Space Force was officially created as a new, sixth branch of the military in association with the signing of the National Defense Authorization Act for 2020.
The new branch of the military is initially to be staffed using existing military groups, shifted to a new organizational structure. As of the 20th, the Air Force Space Command becomes the United States Space Force, and Air Force General John “Jay” Raymond becomes the new Chief of Space Operations.
Passage through the House, after the Space Force was originally opposed by Democrats, was cleared after the Republicans agreed to provide twelve weeks of paid time off for any federal worker after birth, adoption, or family health emergency.
Their initial duties will be devising comprehensive plans for Congress on their expected budget, training and organizational structure. Congressional approval for these submissions are required within 180 days.
Military leaders were strongly opposed to the creation of a space force when it was first proposed. Arguments were raised that all of the functions which would be performed by such a group were already done by groups within the Air Force, Navy, federal intelligence services and civilian operations. Also, concerns were raised that assigning an entire branch of the service specifically to space operations, no matter how small a branch that might be, would hasten the militarization of space.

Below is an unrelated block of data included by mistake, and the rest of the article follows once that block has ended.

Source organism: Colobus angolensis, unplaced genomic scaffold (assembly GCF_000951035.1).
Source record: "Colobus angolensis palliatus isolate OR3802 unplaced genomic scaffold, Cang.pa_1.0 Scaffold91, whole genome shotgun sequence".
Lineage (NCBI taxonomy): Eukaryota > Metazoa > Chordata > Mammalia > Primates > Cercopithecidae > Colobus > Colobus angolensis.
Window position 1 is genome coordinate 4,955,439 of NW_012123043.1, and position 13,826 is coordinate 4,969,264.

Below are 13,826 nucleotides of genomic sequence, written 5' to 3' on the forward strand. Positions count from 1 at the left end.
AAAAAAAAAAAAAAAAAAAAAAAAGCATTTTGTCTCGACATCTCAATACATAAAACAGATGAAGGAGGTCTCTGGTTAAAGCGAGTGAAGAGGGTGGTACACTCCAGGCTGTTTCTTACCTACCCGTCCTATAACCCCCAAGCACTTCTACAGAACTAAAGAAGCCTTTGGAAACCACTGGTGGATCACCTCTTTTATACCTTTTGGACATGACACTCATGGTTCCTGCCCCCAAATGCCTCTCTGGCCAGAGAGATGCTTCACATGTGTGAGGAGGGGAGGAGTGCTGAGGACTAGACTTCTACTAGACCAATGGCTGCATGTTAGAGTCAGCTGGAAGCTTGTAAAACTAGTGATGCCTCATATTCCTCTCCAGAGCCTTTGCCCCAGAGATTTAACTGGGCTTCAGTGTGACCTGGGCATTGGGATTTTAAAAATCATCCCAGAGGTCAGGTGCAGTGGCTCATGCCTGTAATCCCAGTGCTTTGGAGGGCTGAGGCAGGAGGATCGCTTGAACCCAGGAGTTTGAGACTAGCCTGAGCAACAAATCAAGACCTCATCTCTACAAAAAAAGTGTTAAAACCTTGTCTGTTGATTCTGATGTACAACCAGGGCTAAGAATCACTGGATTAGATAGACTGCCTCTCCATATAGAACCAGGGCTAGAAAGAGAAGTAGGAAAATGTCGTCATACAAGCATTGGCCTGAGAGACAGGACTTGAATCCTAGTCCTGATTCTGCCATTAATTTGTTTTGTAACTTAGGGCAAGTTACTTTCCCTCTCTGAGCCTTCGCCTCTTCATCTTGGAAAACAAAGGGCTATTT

Contrary to some suggestions, a space force will not violate the Outer Space Treaty, as it would not necessarily affect any of the key provisions regarding WMD in space or military operations taking place on celestial bodies. At issue are the provisions requiring space to be accessible to all countries for free and scientific investigation and for space exploration to be guided by principles of cooperation and mutual assistance.
China immediately spoke out against the Space Force in that regard, with their Foreign Ministry spokesman explaining to the Associated Press:
“The relevant U.S. actions are a serious violation of the international consensus on the peaceful use of outer space, undermine global strategic balance and stability, and pose a direct threat to outer space peace and security,”Geng Shuang
It is undeniable that some developed nations have been using satellites to monitor and guide terrestrial operations. By putting such actions into the spotlight a reasonable risk of heating up a military space race is kindled. This is being done at considerable cost to the U.S. taxpayer with no direct gain, as no new functions are being covered… this is merely an organizational shuffle. It does look flashy, though, and may inspire some voters to grow firm in their support behind the President if they imagine it is some sort of next step in space exploration or is funding combat astronauts.